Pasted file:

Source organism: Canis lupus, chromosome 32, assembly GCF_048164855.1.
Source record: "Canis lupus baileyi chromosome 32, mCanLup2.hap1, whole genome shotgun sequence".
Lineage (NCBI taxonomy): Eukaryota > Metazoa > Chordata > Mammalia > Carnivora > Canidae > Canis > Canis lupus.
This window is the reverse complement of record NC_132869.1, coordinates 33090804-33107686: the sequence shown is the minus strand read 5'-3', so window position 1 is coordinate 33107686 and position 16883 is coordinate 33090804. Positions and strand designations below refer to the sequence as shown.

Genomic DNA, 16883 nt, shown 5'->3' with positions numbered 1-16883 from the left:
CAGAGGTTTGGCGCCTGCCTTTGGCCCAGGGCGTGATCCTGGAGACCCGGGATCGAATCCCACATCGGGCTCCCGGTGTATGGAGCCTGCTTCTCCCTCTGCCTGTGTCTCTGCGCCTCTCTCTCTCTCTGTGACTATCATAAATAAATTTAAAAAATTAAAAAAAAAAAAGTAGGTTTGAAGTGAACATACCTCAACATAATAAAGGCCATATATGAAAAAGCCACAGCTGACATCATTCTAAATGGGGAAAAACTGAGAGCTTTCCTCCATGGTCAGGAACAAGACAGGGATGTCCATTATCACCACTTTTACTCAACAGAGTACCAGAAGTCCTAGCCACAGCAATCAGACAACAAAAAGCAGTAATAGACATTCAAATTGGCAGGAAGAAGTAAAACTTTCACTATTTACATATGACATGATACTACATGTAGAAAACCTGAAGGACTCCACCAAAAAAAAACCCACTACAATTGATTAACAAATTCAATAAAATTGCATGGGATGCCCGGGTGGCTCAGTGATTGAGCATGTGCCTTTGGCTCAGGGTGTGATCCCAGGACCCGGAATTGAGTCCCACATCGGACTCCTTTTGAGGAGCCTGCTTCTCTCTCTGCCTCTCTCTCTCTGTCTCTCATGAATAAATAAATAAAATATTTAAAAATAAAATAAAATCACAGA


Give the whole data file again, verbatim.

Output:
Source organism: Canis lupus, chromosome 32, assembly GCF_048164855.1.
Source record: "Canis lupus baileyi chromosome 32, mCanLup2.hap1, whole genome shotgun sequence".
Lineage (NCBI taxonomy): Eukaryota > Metazoa > Chordata > Mammalia > Carnivora > Canidae > Canis > Canis lupus.
This window is the reverse complement of record NC_132869.1, coordinates 33090804-33107686: the sequence shown is the minus strand read 5'-3', so window position 1 is coordinate 33107686 and position 16883 is coordinate 33090804. Positions and strand designations below refer to the sequence as shown.

Genomic DNA, 16883 nt, shown 5'->3' with positions numbered 1-16883 from the left:
CAGAGGTTTGGCGCCTGCCTTTGGCCCAGGGCGTGATCCTGGAGACCCGGGATCGAATCCCACATCGGGCTCCCGGTGTATGGAGCCTGCTTCTCCCTCTGCCTGTGTCTCTGCGCCTCTCTCTCTCTCTGTGACTATCATAAATAAATTTAAAAAATTAAAAAAAAAAAAGTAGGTTTGAAGTGAACATACCTCAACATAATAAAGGCCATATATGAAAAAGCCACAGCTGACATCATTCTAAATGGGGAAAAACTGAGAGCTTTCCTCCATGGTCAGGAACAAGACAGGGATGTCCATTATCACCACTTTTACTCAACAGAGTACCAGAAGTCCTAGCCACAGCAATCAGACAACAAAAAGCAGTAATAGACATTCAAATTGGCAGGAAGAAGTAAAACTTTCACTATTTACATATGACATGATACTACATGTAGAAAACCTGAAGGACTCCACCAAAAAAAAACCCACTACAATTGATTAACAAATTCAATAAAATTGCATGGGATGCCCGGGTGGCTCAGTGATTGAGCATGTGCCTTTGGCTCAGGGTGTGATCCCAGGACCCGGAATTGAGTCCCACATCGGACTCCTTTTGAGGAGCCTGCTTCTCTCTCTGCCTCTCTCTCTCTGTCTCTCATGAATAAATAAATAAAATATTTAAAAATAAAATAAAATCACAGA